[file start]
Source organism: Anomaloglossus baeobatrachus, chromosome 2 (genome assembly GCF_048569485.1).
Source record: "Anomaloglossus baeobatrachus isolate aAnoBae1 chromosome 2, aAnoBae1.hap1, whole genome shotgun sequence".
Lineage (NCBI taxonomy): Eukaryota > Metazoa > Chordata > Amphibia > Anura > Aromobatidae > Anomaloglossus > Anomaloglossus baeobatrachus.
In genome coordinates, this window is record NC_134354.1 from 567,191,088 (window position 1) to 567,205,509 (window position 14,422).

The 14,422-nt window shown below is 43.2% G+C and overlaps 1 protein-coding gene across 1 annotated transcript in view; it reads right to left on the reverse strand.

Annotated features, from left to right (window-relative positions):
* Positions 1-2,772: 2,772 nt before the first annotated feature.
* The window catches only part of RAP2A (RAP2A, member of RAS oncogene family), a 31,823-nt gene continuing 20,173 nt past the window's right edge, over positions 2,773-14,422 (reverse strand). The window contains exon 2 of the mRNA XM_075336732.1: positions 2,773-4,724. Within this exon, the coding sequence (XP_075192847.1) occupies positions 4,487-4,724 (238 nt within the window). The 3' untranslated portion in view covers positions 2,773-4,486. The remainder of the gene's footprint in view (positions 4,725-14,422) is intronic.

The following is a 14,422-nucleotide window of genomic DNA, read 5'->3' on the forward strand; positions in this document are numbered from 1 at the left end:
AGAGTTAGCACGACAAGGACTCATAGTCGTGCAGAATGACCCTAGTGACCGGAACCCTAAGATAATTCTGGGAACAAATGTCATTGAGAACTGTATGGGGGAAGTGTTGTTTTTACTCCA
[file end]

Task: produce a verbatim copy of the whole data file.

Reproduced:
Source organism: Anomaloglossus baeobatrachus, chromosome 2 (genome assembly GCF_048569485.1).
Source record: "Anomaloglossus baeobatrachus isolate aAnoBae1 chromosome 2, aAnoBae1.hap1, whole genome shotgun sequence".
Lineage (NCBI taxonomy): Eukaryota > Metazoa > Chordata > Amphibia > Anura > Aromobatidae > Anomaloglossus > Anomaloglossus baeobatrachus.
In genome coordinates, this window is record NC_134354.1 from 567,191,088 (window position 1) to 567,205,509 (window position 14,422).

The 14,422-nt window shown below is 43.2% G+C and overlaps 1 protein-coding gene across 1 annotated transcript in view; it reads right to left on the reverse strand.

Annotated features, from left to right (window-relative positions):
* Positions 1-2,772: 2,772 nt before the first annotated feature.
* The window catches only part of RAP2A (RAP2A, member of RAS oncogene family), a 31,823-nt gene continuing 20,173 nt past the window's right edge, over positions 2,773-14,422 (reverse strand). The window contains exon 2 of the mRNA XM_075336732.1: positions 2,773-4,724. Within this exon, the coding sequence (XP_075192847.1) occupies positions 4,487-4,724 (238 nt within the window). The 3' untranslated portion in view covers positions 2,773-4,486. The remainder of the gene's footprint in view (positions 4,725-14,422) is intronic.

The following is a 14,422-nucleotide window of genomic DNA, read 5'->3' on the forward strand; positions in this document are numbered from 1 at the left end:
AGAGTTAGCACGACAAGGACTCATAGTCGTGCAGAATGACCCTAGTGACCGGAACCCTAAGATAATTCTGGGAACAAATGTCATTGAGAACTGTATGGGGGAAGTGTTGTTTTTACTCCA